A YOUNG badminton star has continued his progression with another fine year in the sport in 2013.
Jack Buckley, from Trentham, has managed to cope with the heavy demand of local, county and international commitments to maintain his development.
The 14-year-old Trentham High School student, who has been playing the sport since he was six, kicked off 2013 by reaching the quarter-final stage at the English National Badminton Championships in the boys doubles under-15s in March.
A month later, Buckley captained his school side to national success at the Center Parcs National Schools Championships at Sherwood Forest, in a competition which saw 1,500 schools enter.
Trentham beat Denbigh School 21-7 in the final to become national champions.
Buckley, who plays for Trentham in the North Staffordshire League, also featured for the county's under-17 side, in which he is the number one seed, despite being two years younger than some of his team-mates.
And their was no stopping him on the international stage, either, as his England commitments saw him secure a silver medal in the under-15s doubles at November's European Championships in Finland.
Buckley, whose training and playing schedule see him on the court five times a week, said: "It was a good year for me. I'm quite proud of what I've achieved.
"Your success is determined by the effort you put into it. My main aim for this year is to get at least a bronze medal at the English National Badminton Championships.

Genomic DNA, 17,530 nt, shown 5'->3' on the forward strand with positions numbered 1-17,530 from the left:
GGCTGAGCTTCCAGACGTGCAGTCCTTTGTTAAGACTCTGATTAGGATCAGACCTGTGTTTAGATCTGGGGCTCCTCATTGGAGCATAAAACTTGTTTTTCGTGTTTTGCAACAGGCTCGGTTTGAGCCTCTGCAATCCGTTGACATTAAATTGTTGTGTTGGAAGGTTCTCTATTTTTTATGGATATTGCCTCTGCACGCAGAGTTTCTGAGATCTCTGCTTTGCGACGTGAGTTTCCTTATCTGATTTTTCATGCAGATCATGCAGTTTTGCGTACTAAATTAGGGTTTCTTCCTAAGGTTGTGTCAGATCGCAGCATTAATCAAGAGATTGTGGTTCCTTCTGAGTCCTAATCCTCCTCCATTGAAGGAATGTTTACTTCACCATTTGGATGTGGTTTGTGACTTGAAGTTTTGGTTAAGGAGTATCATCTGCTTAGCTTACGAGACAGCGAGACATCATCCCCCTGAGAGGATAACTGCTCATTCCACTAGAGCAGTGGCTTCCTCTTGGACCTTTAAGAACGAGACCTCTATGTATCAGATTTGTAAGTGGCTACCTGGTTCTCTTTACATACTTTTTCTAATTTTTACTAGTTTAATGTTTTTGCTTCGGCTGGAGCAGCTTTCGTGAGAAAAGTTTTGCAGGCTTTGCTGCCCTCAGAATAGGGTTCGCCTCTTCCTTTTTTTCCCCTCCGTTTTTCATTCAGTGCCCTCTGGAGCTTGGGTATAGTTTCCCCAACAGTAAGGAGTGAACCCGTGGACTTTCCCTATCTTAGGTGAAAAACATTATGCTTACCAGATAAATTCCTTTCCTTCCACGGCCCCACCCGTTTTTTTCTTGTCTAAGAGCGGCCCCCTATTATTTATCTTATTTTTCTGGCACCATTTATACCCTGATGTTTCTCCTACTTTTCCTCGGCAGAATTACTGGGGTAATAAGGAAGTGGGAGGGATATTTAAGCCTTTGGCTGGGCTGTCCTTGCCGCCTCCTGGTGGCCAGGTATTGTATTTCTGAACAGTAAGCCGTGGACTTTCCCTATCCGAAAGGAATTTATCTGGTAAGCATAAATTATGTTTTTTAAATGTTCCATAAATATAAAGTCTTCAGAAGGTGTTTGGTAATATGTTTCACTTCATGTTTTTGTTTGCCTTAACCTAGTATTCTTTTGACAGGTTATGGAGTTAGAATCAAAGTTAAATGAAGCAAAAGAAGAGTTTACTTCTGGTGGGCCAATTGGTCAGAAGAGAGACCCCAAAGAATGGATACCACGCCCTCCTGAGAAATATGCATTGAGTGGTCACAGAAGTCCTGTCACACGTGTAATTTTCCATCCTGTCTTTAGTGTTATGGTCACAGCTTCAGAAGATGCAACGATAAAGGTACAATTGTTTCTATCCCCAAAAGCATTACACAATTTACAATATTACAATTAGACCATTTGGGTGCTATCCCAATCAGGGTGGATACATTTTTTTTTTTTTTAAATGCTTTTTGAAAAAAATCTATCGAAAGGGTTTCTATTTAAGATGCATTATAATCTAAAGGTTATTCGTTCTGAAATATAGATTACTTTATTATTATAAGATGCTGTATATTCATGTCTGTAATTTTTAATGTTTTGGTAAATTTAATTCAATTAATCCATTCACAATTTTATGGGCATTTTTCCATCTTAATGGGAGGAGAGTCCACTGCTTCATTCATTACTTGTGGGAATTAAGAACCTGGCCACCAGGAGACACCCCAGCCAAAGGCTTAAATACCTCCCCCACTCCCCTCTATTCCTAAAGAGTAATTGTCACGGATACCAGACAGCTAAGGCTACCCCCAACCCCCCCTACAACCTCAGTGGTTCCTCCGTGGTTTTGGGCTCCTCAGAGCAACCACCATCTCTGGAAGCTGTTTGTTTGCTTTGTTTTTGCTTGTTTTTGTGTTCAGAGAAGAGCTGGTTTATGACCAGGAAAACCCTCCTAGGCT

"I think badminton's a really exciting sport. People don't realise how physically demanding the sport is until you play it at the highest level.
"It's quick and challenging and there are a lot of tactics involved. I enjoy playing."
Buckley has been nominated in the Junior Individual category for TheSentinel/City of Stoke-on-Trent Sports Personality of the Year Awards by father Paul.
Paul said: "I'm very proud of his achievements. It's nice that all the top players know each other and are friends too.
"He can get frustrated if he loses, but he channels his emotions well, he doesn't go smashing his racket and keeps it under control, which you have to do.
"You need a poker face during games otherwise it gives your opponent the advantage as they know you're frustrated."
The 47-year-old added his son's sporting success had been down to a disciplined approach.
"I think young people playing sport at such a high level makes them more sensible," he added. "It makes them grow up quicker as you have to keep to a training schedule and do it without moaning.
"He's pretty quiet normally. Jack doesn't think he's brilliant and it's very typical of him to be humble – he takes it all in his stride."